Portmore Hospital Complex expands with registration, market share in mind
Dr Devon Osbourne and Dr Karen Asher-Osbourne, owners of Portmore Hospital Complex Limited, figure that in six years they will reach break-even on their investments to expand the business and grow market share.
Portmore Hospital, which is now operating from new premises at Mega Way in the dormitory community, is now a 24-hour operation and the only private medical facility offering round-the-clock service, the Osbournes say.
In an interview with the Financial Gleaner that basically involved Devon, as his wife went from task to task on a busy day at the hospital, Osbourne said they acquired the property, which housed a medical centre, at Mega Way in 2014 from a local bank seeking to rid itself of nonperforming debt.
Since then, the cost of the acquisition and the funds invested in developing and expanding the centre have amounted to around $200 million, which the Osbournes have financed with bank loans.
Before the relocation in 2014, the couple had a medical practice at 10 Henderson Drive in Portmore, where they had operated for nearly three decades. That practice, said Osbourne, had been thriving, but the Mega Way facility offered the business an opportunity to grow.
SAW AN OPPORTUNITY
Although Portmore has other health facilities throughout the municipality, he described them as scattered and fragmented, while the nearest hospital is in Spanish Town, about 15 miles away.
"We saw how big a community Portmore had become. We had the know-how, the knowledge, the expertise. And so we had the opportunity. I said, 'Karen, I think we can do it'," he said.
The couple have been married since 1986.
Devon began practising medicine in Portmore in 1988, sharing time with his engagement at Kingston Public Hospital as a surgeon and urologist. He started with an evening practice, but as Portmore became more urbanised and its population grew, so did the medical business.
In the parish where Portmore resides,
St Catherine, the population is estimated at around 522,000 by Statin. Portmore itself accounts for over 182,000 of the parish populace.
"A comprehensive medical service was developed in response to need, and we added specialities in response to demand - tapping Kingston for specialists in which there was a glut," Devon reflected.
When the Mega Way complex, previously a medical centre owned by another doctor, came on the market, it was the opportunity the Osbournes needed to bring a range of services under one roof, as the complex already housed a pharmacy, and physiotherapy and X-ray services as tenants.
Asher-Osbourne was the one who reached out to the banks and worked to obtain a mortgage to finance the acquisition.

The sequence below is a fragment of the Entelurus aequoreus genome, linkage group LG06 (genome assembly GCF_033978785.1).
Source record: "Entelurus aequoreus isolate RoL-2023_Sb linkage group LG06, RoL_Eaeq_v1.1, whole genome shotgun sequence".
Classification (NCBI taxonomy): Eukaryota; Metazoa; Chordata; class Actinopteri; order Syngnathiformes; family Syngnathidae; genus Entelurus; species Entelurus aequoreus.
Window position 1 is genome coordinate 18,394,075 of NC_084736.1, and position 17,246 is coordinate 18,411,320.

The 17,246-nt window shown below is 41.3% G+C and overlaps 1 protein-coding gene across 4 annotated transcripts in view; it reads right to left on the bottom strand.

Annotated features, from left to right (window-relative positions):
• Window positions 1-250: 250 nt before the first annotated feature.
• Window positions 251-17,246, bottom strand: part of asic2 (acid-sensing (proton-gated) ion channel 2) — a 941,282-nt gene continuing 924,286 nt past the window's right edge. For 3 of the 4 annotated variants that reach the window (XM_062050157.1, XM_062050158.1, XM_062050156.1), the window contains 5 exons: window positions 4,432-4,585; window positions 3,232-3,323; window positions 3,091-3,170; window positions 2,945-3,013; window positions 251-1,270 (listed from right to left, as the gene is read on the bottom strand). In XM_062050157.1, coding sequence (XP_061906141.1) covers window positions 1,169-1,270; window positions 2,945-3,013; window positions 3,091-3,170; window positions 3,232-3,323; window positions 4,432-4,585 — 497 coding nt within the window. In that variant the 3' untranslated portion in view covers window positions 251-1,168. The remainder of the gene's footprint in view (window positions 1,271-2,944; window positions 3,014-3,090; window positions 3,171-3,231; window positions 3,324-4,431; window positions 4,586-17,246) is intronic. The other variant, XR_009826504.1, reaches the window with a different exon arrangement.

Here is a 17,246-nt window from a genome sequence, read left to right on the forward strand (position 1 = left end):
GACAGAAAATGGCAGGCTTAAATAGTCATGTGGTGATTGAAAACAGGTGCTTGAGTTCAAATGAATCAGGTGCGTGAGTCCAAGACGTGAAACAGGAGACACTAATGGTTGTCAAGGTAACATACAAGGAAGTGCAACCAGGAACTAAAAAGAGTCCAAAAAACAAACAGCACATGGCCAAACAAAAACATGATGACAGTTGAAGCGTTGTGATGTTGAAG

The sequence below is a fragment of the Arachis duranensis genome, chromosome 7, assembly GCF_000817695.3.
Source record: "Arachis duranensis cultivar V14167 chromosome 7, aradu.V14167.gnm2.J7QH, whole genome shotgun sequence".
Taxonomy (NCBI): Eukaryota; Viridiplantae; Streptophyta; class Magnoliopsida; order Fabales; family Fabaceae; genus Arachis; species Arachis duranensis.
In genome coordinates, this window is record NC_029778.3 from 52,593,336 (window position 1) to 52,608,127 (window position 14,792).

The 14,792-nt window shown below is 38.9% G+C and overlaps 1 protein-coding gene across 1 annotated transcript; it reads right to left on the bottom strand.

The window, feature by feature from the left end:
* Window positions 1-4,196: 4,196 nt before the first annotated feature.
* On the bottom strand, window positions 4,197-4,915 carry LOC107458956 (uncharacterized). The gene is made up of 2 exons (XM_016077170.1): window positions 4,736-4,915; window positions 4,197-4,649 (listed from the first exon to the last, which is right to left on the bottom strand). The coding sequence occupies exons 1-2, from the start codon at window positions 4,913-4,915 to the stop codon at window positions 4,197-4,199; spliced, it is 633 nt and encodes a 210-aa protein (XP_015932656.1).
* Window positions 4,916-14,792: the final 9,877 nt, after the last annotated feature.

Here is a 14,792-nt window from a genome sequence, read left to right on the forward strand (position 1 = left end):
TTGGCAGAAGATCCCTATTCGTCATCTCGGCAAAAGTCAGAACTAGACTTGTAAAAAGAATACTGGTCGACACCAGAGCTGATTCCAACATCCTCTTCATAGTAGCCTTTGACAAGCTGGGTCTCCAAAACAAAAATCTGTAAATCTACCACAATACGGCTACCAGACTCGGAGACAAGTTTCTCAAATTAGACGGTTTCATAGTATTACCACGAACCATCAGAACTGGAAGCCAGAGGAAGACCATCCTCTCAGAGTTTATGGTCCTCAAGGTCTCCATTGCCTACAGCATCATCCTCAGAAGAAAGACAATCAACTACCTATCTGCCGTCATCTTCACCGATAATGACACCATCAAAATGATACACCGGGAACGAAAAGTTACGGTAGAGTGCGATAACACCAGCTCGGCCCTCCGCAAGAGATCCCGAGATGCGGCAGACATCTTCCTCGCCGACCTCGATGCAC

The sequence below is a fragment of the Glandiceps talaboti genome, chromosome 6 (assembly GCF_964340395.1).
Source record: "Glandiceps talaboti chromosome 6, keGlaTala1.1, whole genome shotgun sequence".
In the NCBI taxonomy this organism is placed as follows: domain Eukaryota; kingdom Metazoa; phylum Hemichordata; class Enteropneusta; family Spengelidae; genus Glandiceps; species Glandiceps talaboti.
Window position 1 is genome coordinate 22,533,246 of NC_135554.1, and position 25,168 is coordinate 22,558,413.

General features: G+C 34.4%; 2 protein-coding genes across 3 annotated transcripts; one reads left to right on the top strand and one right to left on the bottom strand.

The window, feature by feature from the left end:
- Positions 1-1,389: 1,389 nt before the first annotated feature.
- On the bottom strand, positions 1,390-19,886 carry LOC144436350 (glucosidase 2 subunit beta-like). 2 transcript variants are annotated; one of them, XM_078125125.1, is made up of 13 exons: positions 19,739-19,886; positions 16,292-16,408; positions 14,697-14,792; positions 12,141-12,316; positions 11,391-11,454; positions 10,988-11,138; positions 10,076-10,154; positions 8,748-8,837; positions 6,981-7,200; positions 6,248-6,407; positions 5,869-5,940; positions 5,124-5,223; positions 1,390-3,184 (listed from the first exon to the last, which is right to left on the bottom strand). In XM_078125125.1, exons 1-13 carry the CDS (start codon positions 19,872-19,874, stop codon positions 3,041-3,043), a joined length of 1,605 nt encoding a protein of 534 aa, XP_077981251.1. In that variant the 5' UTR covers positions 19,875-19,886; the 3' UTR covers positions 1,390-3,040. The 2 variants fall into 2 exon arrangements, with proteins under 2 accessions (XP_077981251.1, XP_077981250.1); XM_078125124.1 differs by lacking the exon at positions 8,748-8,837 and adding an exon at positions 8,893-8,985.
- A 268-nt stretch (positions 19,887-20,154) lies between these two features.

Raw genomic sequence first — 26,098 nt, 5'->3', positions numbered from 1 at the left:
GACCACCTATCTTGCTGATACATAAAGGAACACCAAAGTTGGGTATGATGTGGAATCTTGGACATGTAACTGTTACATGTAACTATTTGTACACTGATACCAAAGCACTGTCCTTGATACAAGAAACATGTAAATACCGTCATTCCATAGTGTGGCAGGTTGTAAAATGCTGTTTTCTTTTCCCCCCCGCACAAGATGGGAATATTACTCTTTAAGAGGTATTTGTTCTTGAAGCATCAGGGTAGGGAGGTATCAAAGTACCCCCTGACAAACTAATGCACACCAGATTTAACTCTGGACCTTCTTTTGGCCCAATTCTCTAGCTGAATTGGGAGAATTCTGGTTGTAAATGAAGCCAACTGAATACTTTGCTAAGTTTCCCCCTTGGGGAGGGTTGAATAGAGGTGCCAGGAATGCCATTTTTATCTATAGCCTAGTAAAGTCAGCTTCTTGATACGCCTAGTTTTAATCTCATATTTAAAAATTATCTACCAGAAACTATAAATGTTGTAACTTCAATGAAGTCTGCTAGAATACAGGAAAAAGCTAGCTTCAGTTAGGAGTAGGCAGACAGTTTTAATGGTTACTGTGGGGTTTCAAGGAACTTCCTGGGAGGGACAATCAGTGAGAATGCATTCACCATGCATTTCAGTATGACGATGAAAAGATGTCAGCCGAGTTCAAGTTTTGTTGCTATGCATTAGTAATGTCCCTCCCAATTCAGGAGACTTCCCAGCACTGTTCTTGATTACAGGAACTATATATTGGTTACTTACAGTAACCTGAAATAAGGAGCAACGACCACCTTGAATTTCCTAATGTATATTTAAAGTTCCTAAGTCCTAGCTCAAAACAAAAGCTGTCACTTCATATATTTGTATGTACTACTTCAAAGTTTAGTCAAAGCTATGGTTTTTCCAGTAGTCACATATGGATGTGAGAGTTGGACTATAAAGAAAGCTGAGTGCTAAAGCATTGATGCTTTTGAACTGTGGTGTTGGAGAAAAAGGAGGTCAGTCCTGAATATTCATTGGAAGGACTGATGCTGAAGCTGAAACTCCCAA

"I come up with the hare-brained ideas and my wife works out the financing," Osbourne chuckled during what was the second effort at interviewing the medical duo the first was derailed by a medical emergency at the hospital.
At the new location, the couple have added new specialisations as well as surgical equipment. And in 2017, the centre made the transition to a 24-hour operation in response to community demand.
By the end of 2018, the Osbournes expect to have Portmore Hospital Complex registered by the Ministry of Health as Portmore's first hospital. To this end, they are working towards compliance with ministry requirements, including the addition of a ward to offer care for more than 24 hours to patients.
The addition of the ward, along with complementary services, will cost another $20 million, Osbourne said.
Asher-Osbourne, who is an anaesthesiologist, says she expects Portmore Hospital Complex to recover its investments in another six years and reach a revenue target of $400 million annually by 2028.
The Portmore Hospital Complex, including its pharmacy, surgery, general medical and X-ray services, is also targeting a 20 per cent market share in 10 years, she said.
The Osbournes model their financial projections off estimates by the World Health Organization, WHO, which projects spending of US$44 ($5,500) per individual for health care annually. It is a conservative estimate, Asher-Osbourne acknowledged, while noting that surgery, for example, averages $200,000 per event.
For Portmore, the health services sector - inclusive of general medical, surgery and pharmaceuticals - is estimated as a $2-billion market, based on the WHO assessment of individual spend, she told the Financial Gleaner.
"The pie is big enough for more than us," Asher-Osbourne said.
Devon notes that one challenge faced by the business is keeping up with ever-changing medical technology, "which happens every day" and is costly.
To meet that challenge, he said, he and his partner have sought to be creative in their procurement strategies by seeking out overseas grants for the purchase of equipment and keeping close tabs on medical centres in the United States which change to first-generation technology frequently and sell the older equipment at large discounts.
"The technology we may have is second-generation, but we are satisfied that we are offering quality service," he said, noting that the hospital complex also offers laparoscopic surgery, which itself is on the cutting edge of services in the most modern centres.
As for medical staff, he said Portmore Hospital Complex has been able to recruit from a pool of young specialists in Kingston who have found themselves in competition with older and more established practitioners.
For them, he said, Portmore presented an opportunity to match skills with a population in need.